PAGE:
St. Joseph's Church and rectory at 30 Church St., along with the Holy Trinity School building, are for sale. If they are not sold within six months, the church building will be demolished rather than be used for "sordid" purposes. (File photo)
By ADAM DRAPCHO, LACONIA DAILY SUN
LACONIA — The St. André Bessette Parish has received permission from the Diocese of Manchester to put St. Joseph Church, rectory and Holy Trinity School building on the real estate market, as part of a plan to consolidate the parish's properties and programs onto the Sacred Heart Campus. The parish has also received permission from the diocese to purchase the building at 277 Union Ave. to be used as the new home of Holy Trinity School.
St. Joseph Church will be marketed with restrictions on its deed which would prohibit the buyer, or any subsequent owner, from using the property for uses that the diocese considers improper for a former church. If no suitable buyer is found within six months, the plan calls for the church to be razed.
Father Marc Drouin informed parishioners of the plan in a letter dated Jan. 31. In the letter, he states that the plan was developed during a parish meeting in December, and that Bishop Anthony Libasci has recently agreed with recommendations provided by the parish.
Those recommendations include purchasing the property at 277 Union Ave. – the former TD Bank building – consolidating the parish onto the Sacred Heart campus, and listing the St. Joseph Church campus, which includes the church, rectory and school.
Drouin was not immediately available for comment. In an interview for an article published on Nov. 7, 2016, he said the St. Joseph Church and rectory required at least $500,000 in repairs, and that the parish has been experiencing an annual deficit of $50,000 in recent years.
The parish expects to spend $500,000 to purchase the property at 277 Union Ave. The parish has half of that amount already donated by parishioners, the other half will be loaned to the parish by the diocese, to be repaid with proceeds from the sale of the St. Joseph campus.
Prior to listing the Holy Trinity School building, the parish will ensure that the property at 277 Union Ave. will be a suitable location for the school, both in terms of city zoning as well as structural considerations.
Drouin's letter speaks to the possibility of the St. Joseph Church being razed. In the letter, he quotes Libasci as writing, "It saddens me greatly that there are many examples of former Catholic churches converted to profane but not sordid use, and then later used for purposes inconsistent with the inherent dignity of a former church. We have developed stringent deed restrictions to help reduce the risk of this occurring, which I have distributed to all pastors. It is very difficult to find a suitable buyer willing to accept those restrictions and I understand that the sale of the Saint Joseph campus is essential to the transition to the Sacred Heart campus. Based on consultation with my staff, I would like you to list the Saint Joseph Church property for sale, with the attached deed restrictions. However, if no suitable buyer is found willing to accept all of the deed restrictions within six months of the listing date, then the Saint Joseph Church property must be razed so as to prevent a future use of the property inconsistent with the dignity of a Church."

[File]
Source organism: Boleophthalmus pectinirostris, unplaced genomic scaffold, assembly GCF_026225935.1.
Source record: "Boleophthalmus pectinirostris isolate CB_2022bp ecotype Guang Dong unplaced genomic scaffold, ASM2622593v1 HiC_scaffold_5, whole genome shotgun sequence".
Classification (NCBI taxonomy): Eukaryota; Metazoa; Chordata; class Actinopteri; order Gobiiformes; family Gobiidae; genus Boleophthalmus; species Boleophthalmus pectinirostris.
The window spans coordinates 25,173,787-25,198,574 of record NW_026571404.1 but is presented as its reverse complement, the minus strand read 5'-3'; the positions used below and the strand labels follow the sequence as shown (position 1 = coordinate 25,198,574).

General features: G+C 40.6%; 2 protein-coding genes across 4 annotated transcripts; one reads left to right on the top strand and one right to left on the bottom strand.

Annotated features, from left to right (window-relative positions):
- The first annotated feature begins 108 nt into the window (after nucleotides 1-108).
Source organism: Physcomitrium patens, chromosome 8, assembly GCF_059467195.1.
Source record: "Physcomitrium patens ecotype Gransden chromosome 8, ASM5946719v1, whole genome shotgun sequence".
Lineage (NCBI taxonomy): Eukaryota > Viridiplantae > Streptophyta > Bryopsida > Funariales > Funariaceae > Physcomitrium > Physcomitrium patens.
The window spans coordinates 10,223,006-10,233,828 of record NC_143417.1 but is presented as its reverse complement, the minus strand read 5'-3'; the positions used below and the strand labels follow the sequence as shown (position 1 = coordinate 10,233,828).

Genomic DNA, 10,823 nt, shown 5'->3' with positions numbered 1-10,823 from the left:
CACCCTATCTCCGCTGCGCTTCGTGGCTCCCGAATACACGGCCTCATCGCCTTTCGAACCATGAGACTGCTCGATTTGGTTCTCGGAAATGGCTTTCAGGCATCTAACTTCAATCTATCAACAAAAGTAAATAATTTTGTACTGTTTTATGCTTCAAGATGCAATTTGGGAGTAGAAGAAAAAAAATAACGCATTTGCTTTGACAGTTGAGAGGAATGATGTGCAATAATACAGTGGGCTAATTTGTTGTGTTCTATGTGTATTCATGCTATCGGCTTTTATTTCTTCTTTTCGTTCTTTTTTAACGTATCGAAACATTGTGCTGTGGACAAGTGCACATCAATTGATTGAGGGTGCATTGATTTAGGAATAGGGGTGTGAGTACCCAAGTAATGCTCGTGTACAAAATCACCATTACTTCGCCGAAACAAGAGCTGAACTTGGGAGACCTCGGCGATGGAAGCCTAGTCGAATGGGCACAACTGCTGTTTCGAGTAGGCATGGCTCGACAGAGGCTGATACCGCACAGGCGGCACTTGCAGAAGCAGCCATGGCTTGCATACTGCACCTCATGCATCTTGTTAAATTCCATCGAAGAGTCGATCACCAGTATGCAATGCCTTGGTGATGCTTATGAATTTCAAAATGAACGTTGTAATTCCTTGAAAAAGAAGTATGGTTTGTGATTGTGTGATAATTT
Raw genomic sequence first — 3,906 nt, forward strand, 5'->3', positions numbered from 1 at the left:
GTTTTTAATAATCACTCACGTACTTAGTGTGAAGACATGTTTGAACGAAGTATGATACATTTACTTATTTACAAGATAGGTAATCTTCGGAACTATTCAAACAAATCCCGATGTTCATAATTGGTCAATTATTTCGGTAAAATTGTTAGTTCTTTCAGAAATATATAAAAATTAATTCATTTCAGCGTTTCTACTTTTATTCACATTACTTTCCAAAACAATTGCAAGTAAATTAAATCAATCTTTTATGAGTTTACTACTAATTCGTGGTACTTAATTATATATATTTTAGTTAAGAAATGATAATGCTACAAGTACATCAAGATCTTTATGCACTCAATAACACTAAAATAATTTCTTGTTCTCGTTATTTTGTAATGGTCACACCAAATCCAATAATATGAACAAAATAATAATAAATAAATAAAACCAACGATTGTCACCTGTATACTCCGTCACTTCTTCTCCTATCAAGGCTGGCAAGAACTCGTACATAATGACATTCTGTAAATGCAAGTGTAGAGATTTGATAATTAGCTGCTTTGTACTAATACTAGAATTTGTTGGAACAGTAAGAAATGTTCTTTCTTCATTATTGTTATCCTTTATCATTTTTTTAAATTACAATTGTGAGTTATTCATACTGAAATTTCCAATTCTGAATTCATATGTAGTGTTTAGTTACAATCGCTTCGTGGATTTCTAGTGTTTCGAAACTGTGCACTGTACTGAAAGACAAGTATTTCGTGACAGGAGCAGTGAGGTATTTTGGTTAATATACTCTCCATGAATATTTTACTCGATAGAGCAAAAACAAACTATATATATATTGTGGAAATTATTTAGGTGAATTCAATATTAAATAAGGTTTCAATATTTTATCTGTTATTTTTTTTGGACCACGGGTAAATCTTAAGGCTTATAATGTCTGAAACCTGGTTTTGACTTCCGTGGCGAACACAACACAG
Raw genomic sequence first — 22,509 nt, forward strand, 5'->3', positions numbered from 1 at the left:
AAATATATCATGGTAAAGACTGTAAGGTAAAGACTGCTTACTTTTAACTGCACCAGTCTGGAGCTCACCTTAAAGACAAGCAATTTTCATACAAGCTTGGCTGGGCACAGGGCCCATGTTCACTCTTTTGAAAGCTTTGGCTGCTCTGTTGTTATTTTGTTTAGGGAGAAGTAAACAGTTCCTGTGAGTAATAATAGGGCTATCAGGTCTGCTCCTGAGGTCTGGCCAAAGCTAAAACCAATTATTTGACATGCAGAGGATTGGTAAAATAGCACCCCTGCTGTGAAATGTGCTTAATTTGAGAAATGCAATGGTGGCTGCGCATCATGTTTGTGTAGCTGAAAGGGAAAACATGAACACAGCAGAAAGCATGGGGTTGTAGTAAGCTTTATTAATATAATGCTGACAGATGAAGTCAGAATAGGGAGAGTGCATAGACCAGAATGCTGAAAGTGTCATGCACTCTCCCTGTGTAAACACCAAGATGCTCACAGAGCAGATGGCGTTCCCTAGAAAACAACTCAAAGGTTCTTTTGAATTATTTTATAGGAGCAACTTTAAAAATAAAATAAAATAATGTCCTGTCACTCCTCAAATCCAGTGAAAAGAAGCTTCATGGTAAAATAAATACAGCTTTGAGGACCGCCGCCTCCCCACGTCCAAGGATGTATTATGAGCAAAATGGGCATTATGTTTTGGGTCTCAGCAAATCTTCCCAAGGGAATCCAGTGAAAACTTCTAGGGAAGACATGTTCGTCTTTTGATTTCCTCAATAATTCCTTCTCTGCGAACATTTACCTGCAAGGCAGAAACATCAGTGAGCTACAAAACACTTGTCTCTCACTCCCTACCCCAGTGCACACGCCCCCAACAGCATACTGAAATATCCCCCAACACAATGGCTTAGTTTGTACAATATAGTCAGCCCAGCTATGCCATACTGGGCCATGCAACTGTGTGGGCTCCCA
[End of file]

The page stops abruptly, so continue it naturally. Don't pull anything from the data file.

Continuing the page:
Drouin then added his own words, "Now let me comment, nobody wants to see Saint Joseph's church razed. However, the sad reality is that former churches have been converted into bars and other places of unacceptable use. Another factor is that the money from the properties is desperately needed and the fear is that the properties will not sell with those deed restrictions, placing a financial burden on the Parish as a whole... Again, neither the Bishop nor I wish to see the destruction of the church, but we really have no choice but to follow this path."
Warren D. Huse of the Laconia Historical and Museum Society, while acknowledging the challenge the parish is facing, said it would be a tremendous loss to the city to see St. Joseph Church go.
He quoted David Ruell’s 1995 book, “The Historic Churches of Belknap County, 1791-1940,” which asserted, “The design of St. Joseph’s does have that quality of boldness and forcefulness often associated with (Ralph Adams) Cram’s work. The massing of the building is almost sculptural. The street facade is a fine composition. The well designed ornament is carefully placed. The result is a powerful church, and excellent example of the 20th century Gothic Revival style at its best.”
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